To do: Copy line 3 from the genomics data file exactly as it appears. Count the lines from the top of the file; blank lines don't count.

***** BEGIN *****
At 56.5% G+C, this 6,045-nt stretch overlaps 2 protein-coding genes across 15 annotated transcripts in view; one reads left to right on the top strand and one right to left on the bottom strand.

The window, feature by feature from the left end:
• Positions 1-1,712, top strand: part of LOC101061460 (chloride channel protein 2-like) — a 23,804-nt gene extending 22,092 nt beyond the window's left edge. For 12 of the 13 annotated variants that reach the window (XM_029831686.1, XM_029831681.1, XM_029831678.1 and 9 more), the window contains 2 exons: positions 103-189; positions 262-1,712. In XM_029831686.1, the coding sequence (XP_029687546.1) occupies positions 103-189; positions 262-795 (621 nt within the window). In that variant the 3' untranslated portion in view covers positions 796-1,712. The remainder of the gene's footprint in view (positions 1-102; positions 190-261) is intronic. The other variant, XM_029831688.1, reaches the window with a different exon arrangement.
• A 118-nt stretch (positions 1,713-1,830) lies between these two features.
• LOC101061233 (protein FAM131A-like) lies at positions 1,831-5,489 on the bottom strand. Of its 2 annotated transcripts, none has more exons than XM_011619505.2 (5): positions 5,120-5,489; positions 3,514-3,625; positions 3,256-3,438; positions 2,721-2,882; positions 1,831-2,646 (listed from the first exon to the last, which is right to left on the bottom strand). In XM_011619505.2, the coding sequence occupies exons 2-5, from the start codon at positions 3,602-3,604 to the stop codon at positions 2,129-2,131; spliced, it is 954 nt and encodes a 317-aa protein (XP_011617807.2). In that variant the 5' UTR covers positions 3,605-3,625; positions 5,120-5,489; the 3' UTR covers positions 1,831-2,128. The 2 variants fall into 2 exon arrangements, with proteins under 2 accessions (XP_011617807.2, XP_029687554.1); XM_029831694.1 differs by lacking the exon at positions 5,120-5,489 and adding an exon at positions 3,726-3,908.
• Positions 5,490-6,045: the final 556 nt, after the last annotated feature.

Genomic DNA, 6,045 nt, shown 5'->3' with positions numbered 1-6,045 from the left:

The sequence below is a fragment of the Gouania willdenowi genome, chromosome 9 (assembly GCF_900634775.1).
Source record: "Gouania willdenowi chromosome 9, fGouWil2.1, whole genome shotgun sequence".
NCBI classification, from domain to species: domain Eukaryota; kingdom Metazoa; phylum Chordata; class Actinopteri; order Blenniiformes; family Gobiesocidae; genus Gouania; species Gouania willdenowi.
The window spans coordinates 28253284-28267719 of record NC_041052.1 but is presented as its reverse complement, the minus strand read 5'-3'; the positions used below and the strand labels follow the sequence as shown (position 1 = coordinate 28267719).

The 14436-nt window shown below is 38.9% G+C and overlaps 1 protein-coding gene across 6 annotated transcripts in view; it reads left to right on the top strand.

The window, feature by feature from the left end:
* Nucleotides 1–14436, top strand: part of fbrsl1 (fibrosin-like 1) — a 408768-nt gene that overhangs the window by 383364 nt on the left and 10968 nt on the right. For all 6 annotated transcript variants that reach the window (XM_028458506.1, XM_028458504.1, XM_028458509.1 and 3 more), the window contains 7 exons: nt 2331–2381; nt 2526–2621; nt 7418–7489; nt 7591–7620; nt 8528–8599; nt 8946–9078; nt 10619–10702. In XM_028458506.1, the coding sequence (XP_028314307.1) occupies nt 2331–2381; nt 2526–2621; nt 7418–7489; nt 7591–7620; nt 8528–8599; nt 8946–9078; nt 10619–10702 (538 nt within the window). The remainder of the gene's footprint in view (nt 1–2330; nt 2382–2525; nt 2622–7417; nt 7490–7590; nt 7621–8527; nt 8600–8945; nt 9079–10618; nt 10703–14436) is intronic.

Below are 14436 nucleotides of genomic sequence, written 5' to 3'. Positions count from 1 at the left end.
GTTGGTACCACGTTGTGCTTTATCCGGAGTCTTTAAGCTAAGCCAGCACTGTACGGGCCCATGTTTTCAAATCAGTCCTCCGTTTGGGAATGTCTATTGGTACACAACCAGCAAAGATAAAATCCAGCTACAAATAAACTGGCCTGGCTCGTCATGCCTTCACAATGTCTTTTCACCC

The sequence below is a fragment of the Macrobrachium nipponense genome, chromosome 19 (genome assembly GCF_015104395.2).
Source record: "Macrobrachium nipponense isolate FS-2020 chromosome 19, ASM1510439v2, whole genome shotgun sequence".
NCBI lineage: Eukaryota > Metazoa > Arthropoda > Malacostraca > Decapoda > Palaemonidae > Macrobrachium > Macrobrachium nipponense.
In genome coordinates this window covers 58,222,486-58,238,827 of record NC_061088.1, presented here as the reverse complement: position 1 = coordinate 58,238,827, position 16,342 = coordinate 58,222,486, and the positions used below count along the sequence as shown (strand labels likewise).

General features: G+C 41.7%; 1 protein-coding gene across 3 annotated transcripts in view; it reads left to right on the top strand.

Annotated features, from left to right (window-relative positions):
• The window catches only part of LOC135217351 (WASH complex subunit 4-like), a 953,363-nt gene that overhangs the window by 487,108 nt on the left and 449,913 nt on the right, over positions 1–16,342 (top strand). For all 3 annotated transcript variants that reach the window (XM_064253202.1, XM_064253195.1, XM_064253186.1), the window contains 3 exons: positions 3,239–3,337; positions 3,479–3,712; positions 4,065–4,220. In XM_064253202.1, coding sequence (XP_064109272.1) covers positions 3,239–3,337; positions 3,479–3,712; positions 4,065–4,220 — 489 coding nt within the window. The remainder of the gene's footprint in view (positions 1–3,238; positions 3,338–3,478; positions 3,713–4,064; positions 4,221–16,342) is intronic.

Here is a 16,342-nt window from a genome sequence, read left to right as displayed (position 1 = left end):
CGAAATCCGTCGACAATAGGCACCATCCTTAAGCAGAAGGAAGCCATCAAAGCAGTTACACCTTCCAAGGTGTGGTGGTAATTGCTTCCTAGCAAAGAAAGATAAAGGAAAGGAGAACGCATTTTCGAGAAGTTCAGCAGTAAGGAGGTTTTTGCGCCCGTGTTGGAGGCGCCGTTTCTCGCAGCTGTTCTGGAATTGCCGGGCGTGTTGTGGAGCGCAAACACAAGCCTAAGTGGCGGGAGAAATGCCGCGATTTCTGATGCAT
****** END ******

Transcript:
• Positions 1-1,712, top strand: part of LOC101061460 (chloride channel protein 2-like) — a 23,804-nt gene extending 22,092 nt beyond the window's left edge. For 12 of the 13 annotated variants that reach the window (XM_029831686.1, XM_029831681.1, XM_029831678.1 and 9 more), the window contains 2 exons: positions 103-189; positions 262-1,712. In XM_029831686.1, the coding sequence (XP_029687546.1) occupies positions 103-189; positions 262-795 (621 nt within the window). In that variant the 3' untranslated portion in view covers positions 796-1,712. The remainder of the gene's footprint in view (positions 1-102; positions 190-261) is intronic. The other variant, XM_029831688.1, reaches the window with a different exon arrangement.